You also should identify how your colleague’s behavior or work performance has impacted your firm. You can identify values that you share with your colleague so that you can point out how their behavior or performance contradicts your shared values:

“We can start to get them on board by kicking off with like, ‘Hey, one of our goals … is integrity. And when I see you making some changes to the report after it’s been issued, I feel like that’s not in line with that organizational goal.’ So you want to connect it back to something that matters for them.”

Kristen Rampe 

Connect your feedback to a goal or value that they have so that they’re more receptive to your critiques and willing to change their behavior.

In addition to having the goal to change their behavior, you should also keep your future professional relationship in mind when delivering constructive feedback: 

“What is your relationship goal? … [Ask yourself] how … you want them to feel, and that can guide some of the words you use and how you present things.”

Kristen Rampe 

You should aim to guide the conversation so that you don’t make your colleague feel poorly. Work toward a positive conclusion with them that changes their behavior and strengthens your professional relationship. 

Delivering constructive criticism

After you consciously prepare your constructive criticism, you need to communicate with your colleague tactfully. There are three critical steps you should take when delivering constructive criticism:  

1 Ask them to engage in a dialogue. Rather than demanding to discuss the issue, you can invite your colleague to the conversation:

“We’re not really expecting them to deny the request. But by making a request, you’re setting it up to be a two-way street. … ‘We need to talk about this. I’m going to tell you all the things you’re doing wrong,’ just doesn’t feel as inviting. So you want to ask them, ‘Can we talk about’ whatever the topic is.”

Kristen Rampe

Don’t merely rebuke the person for doing something wrong—engage in a constructive dialogue that begins with you inviting them to the conversation.

2. Listen to them. Listening to your colleague explain their side to the issue can fundamentally change your perspective on the problem. You can ask them questions about the issue so you can hear their perspective: 

“Ask them, “Hey, I noticed XYZ, can you tell me…” And then some kind of relevant question like, … ‘What was going on from your perspective?’ … because when they start sharing with you, you can get a lot of information that you didn’t have before when you were just basing things on your assumptions.”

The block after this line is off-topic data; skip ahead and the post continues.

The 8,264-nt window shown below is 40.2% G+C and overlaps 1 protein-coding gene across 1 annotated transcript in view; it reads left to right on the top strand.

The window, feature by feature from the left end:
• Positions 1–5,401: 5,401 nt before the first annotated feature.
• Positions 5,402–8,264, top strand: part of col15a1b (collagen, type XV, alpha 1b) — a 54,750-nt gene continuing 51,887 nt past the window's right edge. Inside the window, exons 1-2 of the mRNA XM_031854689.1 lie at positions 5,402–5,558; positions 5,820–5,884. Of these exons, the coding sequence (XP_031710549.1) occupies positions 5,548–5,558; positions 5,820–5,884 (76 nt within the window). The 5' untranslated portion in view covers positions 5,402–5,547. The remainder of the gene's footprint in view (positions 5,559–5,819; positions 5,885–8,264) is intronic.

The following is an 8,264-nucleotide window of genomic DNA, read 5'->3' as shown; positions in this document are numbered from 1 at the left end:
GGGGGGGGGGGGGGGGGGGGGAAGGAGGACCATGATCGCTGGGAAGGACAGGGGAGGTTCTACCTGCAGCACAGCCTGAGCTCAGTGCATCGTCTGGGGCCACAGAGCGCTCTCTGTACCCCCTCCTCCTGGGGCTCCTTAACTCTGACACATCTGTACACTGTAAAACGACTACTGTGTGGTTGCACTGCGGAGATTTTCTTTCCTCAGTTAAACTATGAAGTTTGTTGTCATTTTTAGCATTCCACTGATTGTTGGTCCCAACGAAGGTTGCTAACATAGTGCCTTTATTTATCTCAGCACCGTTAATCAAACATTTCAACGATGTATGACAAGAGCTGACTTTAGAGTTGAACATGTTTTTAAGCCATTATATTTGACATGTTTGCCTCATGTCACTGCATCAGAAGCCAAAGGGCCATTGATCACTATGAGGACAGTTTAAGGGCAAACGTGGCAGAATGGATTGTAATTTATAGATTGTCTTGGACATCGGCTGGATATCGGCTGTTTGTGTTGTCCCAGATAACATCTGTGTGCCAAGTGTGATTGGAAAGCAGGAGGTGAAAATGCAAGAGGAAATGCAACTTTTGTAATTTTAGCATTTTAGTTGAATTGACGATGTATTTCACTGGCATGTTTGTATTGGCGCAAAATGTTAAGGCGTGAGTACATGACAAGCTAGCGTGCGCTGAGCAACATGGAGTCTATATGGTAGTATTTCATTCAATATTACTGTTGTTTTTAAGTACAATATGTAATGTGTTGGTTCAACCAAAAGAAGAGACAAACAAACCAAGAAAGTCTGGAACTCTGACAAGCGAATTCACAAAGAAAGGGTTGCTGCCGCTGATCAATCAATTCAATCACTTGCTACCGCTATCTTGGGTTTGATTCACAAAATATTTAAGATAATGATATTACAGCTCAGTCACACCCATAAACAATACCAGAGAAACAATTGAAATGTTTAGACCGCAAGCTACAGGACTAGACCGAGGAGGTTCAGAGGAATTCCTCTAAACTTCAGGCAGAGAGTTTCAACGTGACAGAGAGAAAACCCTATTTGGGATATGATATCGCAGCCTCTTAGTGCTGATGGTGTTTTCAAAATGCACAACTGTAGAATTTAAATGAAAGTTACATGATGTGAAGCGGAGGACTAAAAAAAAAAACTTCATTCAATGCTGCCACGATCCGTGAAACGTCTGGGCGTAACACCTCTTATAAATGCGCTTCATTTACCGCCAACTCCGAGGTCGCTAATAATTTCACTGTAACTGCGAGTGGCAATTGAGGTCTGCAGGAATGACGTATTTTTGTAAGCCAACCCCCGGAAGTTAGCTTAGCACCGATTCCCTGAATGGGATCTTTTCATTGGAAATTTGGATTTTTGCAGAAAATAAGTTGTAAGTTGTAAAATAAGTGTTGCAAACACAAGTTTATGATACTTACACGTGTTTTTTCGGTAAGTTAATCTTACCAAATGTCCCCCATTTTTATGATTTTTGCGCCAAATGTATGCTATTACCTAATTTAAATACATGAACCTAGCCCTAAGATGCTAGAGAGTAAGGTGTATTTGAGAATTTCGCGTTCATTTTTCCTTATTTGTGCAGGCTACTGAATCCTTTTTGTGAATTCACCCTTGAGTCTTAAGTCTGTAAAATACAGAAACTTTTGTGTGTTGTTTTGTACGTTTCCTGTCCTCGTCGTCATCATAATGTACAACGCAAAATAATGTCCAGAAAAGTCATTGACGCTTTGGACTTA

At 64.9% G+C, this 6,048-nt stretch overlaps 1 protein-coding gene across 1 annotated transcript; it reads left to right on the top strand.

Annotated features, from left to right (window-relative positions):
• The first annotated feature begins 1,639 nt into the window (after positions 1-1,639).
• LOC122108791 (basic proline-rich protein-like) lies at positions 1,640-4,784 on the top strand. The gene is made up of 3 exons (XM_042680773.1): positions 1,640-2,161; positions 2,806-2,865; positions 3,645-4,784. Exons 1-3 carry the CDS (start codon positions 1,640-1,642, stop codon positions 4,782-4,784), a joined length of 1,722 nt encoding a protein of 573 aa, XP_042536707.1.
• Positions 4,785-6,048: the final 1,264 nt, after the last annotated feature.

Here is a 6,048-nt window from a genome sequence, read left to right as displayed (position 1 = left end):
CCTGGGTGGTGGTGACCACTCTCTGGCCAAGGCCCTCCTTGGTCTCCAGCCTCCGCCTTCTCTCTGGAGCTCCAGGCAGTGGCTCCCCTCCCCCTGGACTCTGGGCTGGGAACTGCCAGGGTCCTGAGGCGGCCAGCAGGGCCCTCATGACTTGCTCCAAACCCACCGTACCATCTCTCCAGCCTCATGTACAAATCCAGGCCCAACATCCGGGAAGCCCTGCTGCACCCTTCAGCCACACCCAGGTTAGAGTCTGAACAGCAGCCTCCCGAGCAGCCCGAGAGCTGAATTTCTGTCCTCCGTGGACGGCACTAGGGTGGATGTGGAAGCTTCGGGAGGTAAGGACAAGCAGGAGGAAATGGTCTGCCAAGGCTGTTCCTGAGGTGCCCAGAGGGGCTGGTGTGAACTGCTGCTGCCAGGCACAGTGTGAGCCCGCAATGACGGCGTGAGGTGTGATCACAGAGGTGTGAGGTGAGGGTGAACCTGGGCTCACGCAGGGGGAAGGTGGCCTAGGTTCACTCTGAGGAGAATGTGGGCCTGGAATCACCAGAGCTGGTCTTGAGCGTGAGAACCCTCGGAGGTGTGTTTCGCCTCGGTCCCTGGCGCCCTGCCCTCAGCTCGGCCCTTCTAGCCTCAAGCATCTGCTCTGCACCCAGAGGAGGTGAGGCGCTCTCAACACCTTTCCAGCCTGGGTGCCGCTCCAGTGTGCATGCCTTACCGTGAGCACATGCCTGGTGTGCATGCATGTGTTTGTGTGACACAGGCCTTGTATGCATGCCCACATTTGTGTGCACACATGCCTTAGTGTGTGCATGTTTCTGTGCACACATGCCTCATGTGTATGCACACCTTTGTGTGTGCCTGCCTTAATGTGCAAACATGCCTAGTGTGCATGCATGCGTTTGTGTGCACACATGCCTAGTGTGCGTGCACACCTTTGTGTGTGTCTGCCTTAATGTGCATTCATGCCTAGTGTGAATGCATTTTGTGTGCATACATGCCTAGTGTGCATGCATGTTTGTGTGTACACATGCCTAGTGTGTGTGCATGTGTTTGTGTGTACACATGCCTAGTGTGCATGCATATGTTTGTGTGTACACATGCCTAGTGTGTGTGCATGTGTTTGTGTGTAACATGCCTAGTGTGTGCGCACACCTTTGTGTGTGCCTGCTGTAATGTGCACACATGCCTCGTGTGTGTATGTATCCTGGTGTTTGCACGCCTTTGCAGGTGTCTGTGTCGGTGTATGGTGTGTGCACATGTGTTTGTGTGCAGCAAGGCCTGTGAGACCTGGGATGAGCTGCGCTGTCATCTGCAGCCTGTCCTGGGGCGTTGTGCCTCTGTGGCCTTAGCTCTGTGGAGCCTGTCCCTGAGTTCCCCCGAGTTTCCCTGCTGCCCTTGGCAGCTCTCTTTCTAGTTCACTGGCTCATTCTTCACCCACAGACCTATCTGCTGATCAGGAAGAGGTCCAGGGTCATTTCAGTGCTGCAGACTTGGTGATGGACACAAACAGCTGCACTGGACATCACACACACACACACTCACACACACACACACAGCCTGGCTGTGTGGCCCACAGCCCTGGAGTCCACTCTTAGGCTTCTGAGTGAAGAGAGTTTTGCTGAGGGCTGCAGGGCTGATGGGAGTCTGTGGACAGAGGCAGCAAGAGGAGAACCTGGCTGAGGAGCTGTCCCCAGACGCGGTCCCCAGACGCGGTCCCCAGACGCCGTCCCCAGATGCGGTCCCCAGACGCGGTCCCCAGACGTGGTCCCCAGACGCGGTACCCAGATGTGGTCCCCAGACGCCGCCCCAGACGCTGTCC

Kristen Rampe 

Hearing your colleague’s perspective and intentions can dramatically affect the conversation going forward. You may even discover that your colleague had a justifiable reason for the issue and that you don’t even need to continue giving them specific constructive feedback.

Two accountants engaging in a dialogue about a work issue.

3. Share your perspective. If you’re continuing the conversation after hearing your colleague’s perspective, you should share with them what you’ve noticed about the issue:

“Share the things that you’ve noticed, and you want to try to have them be as objective as possible. So really specific observations that don’t have judgments. … And the reason for that is [because] the more ambiguous the statement or the more open to interpretation, the harder it is for two people to agree that was indeed the thing that happened.”

Kristen Rampe

You need to be specific and objective when pointing out your observations because you don’t want to leave room for ambiguity. You point out an issue that occurred that is not open to interpretation so your colleague can improve. 

Don’t say open-ended statements, such as “You need to be more professional with clients.” Point to a specific event that transpired, like they delivered an off-color joke to a client, so that you can state that the specific incident is indicative of a pattern of inappropriate conduct. You need to come to an explicit understanding that the event or pattern of behavior occurred so that your colleague can change their behavior moving forward. 

Learn more about giving constructive criticism

Delivering constructive feedback is essential for improving your colleagues’ work performances and behaviors, but you need to evaluate whether your issue with a colleague is substantial enough to address. If your colleagues’ behavior is negatively impacting your firm, you should prepare your criticism carefully and deliver it in a way that encourages a dialogue rather than reprimanding them. 

If you’re ready to learn more about how you can strengthen your ability to receive and deliver effective feedback, read Part One and Part Three of this webinar article series. You can also watch the full webinar here

If you need assistance in growing your firm and serving your clients, consider partnering with Gusto. Gusto automatically files and sends local, state, and federal taxes for businesses under 100 employees, and we also offer health insurance and 401(k) integration. When you partner with Gusto, you’ll also gain access to HR experts and additional tools for expanding your firm and offering your clients new insights.